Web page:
Lane Taylor was 23, working as a health center assistant, when her joints became so painful that she began typing with just one finger of each hand.
“My fingers were red and swollen like a mild bee sting,” she says. “They hurt all the time.”
She tried using ice. The pain subsided, then returned. Sometimes she felt sharp stabs in her knees as well, frequently enough that she stopped playing tennis.
One rheumatologist dismissed her concerns. But Taylor, who’d become medically savvy thanks to a cancer diagnosis at age 20, did her own research and felt convinced that she had rheumatoid arthritis (RA), a disease in which the body’s immune system attacks its own tissues.
“‘Wow, you’re too young for this [diagnosis]’ was something I consistently heard from doctors.”
By the time she saw a second rheumatologist, the swelling in her finger joints was unmistakable. Taylor began treatment – hydroxychloroquine and, later, methotrexate – and felt almost immediate relief. “The swelling went down pretty quickly, and the pain went away,” she says. “I was able to resume normal activities.”
The bad news about rheumatoid arthritis is that its prevalence is rising: In 2019, 18 million people worldwide were living with RA, according to the World Health Organization, and that number is expected to grow by about 1% each year. Women are two to three times more likely than men to get RA.
The good news is that, thanks to early diagnosis and new treatment options, people with RA – even younger adults in the midst of career development, family-building, and active lives – can experience remission.
“There is a lot of hope these days for someone with RA, and we can give young patients a lot of reassurance,” says Theodore R. Fields, MD, attending rheumatologist at the Hospital for Special Surgery in New York.
Rheumatologists say that catching RA early is key; telltale signs are pain and swelling of the smaller joints in both hands, wrists, or feet. “The reason to get treatment started early is that our medications can not only reduce or stop symptoms such as fatigue, stiffness, and joint swelling and pain, but they can reduce or stop damage to bone,” says Fields.
The exact cause of RA is still under study, but researchers believe that a genetic predisposition can be triggered by environmental factors such as cigarette smoking and dust inhalation.
Doctors diagnose RA with physical exams, blood tests to look for certain autoantibodies, and other studies including ultrasounds, X-rays and MRIs. Since RA, an autoimmune disease, essentially means the body is in a “civil war” with itself, the goal is to calm the battlefield action as quickly as possible, says Kimberly DeQuattro, MD, a rheumatologist and assistant professor at the University of Pennsylvania.
“We use medication to put out the fire and keep it out,” she says, typically with DMARDs – disease-modifying antirheumatic drugs – like the ones prescribed to Taylor. Rheumatologists may also prescribe steroids to reduce inflammation.
“If you’re a young person, in the midst of trying to have a career and develop your life trajectory, it can be jarring [to get a diagnosis of RA],” DeQuattro says. “You don’t anticipate getting sidelined by a chronic condition.”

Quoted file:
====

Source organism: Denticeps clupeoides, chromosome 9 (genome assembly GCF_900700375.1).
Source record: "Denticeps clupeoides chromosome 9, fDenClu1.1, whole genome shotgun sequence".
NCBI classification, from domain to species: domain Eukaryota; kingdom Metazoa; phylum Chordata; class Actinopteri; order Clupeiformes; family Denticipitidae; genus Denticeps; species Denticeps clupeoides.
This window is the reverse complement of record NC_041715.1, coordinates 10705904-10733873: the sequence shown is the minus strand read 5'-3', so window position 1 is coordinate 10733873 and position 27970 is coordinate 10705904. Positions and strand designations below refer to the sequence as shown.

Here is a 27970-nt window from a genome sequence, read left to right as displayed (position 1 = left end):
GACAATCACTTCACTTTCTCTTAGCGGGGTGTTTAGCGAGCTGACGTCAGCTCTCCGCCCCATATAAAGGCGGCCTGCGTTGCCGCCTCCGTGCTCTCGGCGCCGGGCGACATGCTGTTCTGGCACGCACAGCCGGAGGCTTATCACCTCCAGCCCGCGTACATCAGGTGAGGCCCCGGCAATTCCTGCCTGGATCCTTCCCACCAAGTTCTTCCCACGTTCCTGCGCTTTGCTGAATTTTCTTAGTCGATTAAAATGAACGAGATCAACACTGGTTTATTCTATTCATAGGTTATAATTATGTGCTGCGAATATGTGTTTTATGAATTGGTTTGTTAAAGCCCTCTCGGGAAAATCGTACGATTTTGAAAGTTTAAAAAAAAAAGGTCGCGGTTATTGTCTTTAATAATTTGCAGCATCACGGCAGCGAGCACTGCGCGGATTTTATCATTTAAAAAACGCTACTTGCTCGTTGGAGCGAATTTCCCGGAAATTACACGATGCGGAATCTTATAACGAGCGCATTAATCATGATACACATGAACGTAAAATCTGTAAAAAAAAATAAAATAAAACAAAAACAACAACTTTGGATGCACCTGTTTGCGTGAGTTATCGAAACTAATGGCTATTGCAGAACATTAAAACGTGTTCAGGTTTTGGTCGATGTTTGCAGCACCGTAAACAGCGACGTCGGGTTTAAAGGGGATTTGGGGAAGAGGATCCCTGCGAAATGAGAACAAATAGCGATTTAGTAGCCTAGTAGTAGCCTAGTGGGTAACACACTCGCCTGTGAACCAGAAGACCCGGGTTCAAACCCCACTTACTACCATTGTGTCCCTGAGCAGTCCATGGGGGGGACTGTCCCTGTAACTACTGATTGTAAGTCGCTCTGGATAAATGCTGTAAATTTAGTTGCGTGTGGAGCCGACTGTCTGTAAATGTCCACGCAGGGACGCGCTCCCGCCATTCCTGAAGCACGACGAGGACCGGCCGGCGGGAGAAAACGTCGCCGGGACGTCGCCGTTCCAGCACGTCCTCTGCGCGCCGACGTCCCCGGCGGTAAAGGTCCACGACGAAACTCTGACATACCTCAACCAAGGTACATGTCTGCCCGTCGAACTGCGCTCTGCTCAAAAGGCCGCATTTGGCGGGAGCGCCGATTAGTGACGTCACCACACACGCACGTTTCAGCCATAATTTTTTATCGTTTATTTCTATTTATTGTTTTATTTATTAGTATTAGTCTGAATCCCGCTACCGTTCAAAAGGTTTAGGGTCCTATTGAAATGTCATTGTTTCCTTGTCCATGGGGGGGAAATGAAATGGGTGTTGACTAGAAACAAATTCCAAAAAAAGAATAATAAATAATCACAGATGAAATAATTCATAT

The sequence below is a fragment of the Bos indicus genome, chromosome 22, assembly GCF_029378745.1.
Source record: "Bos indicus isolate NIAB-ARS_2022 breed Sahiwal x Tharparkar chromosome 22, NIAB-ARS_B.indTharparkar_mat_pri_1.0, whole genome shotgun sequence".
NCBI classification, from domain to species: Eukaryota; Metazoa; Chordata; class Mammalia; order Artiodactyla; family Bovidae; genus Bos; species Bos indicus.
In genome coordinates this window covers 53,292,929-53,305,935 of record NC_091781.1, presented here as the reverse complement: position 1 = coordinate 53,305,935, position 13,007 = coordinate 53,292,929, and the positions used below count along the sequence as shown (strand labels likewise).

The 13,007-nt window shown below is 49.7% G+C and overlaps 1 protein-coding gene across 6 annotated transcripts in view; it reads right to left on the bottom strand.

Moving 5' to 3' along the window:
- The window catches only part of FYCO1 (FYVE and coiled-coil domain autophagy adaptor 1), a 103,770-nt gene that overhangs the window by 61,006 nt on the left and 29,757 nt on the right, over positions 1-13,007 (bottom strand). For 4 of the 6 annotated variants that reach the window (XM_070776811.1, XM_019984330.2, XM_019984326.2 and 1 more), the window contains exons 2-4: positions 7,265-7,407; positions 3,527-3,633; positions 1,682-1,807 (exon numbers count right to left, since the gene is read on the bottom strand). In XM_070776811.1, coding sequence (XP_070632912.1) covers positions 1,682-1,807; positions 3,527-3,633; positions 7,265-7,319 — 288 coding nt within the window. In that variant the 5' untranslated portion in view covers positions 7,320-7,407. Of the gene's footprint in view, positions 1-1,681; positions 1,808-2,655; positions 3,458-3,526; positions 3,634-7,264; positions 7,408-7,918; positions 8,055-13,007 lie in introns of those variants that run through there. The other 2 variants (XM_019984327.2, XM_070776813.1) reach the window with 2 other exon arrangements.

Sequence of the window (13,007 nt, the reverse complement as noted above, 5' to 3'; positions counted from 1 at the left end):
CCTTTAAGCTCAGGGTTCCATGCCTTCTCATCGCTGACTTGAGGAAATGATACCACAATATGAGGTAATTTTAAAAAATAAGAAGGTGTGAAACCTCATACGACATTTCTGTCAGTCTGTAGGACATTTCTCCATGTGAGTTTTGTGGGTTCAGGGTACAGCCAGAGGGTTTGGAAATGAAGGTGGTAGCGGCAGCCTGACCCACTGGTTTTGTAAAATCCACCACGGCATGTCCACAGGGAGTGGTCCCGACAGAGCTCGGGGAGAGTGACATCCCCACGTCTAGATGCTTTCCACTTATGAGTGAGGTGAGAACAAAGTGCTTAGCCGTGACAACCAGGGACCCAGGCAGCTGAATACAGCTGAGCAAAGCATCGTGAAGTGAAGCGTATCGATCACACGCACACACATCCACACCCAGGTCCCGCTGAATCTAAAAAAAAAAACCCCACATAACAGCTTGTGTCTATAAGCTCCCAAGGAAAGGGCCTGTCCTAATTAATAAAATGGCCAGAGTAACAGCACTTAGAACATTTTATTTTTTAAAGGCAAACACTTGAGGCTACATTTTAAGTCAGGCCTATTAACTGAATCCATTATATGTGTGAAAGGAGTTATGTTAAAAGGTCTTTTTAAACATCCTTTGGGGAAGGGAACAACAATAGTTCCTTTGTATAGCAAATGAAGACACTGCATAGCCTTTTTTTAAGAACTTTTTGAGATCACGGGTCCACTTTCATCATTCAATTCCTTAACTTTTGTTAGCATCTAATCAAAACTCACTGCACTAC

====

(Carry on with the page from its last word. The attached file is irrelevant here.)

People with RA may experience fatigue, occasional fevers, and loss of appetite. Untreated, it can progress to disabling pain and joint swelling; it can also damage the heart, lungs, nerves, eyes, and skin. “It affects the whole person, not just their joints,” DeQuattro says.
On the plus side, she says, younger patients don’t have as many comorbidities – other conditions that complicate their treatment – as older adults. At the same time, women in their reproductive years need to discuss family planning with their rheumatologists; certain RA medications, including methotrexate, are dangerous during pregnancy.
“The challenging thing for people is that because we have so many [treatments], it’s hard to know which will be the best one for that particular person,” says DeQuattro.
Nilanjana Bose, MD, who practices at Lonestar Rheumatology in Houston, counsels her RA patients about triggers for the disease and lifestyle changes that can help keep symptoms at bay. Poor diet, lack of exercise, and stress can all cause flare-ups of RA, she says. “You cannot just take medication and hope for a miracle.”
The American College of Rheumatology “conditionally” recommends a Mediterranean diet, high in fruits, vegetables, whole grains, nuts, seeds, and olive oil, with limited sugars, sodium, and processed foods.
DeQuattro encourages her patients to be open about RA with their employers, friends, and family members, and to reach out to psychologists or psychiatrists if they need help coping with their diagnosis.
Taylor, now 36, offers similar counsel. “My friends would ask me about [my RA] and actively listen to me talk about my experience,” she says. After her diagnosis, she began doing yoga and, in 2015, became an instructor. She can’t recall the last time she had an RA flare-up.
And she hopes the medication, along with self-advocacy and a strong support system, will keep her disease in remission. “My RA is well-managed,” she says. “I cross my fingers – and that was one of the things I couldn’t do before.”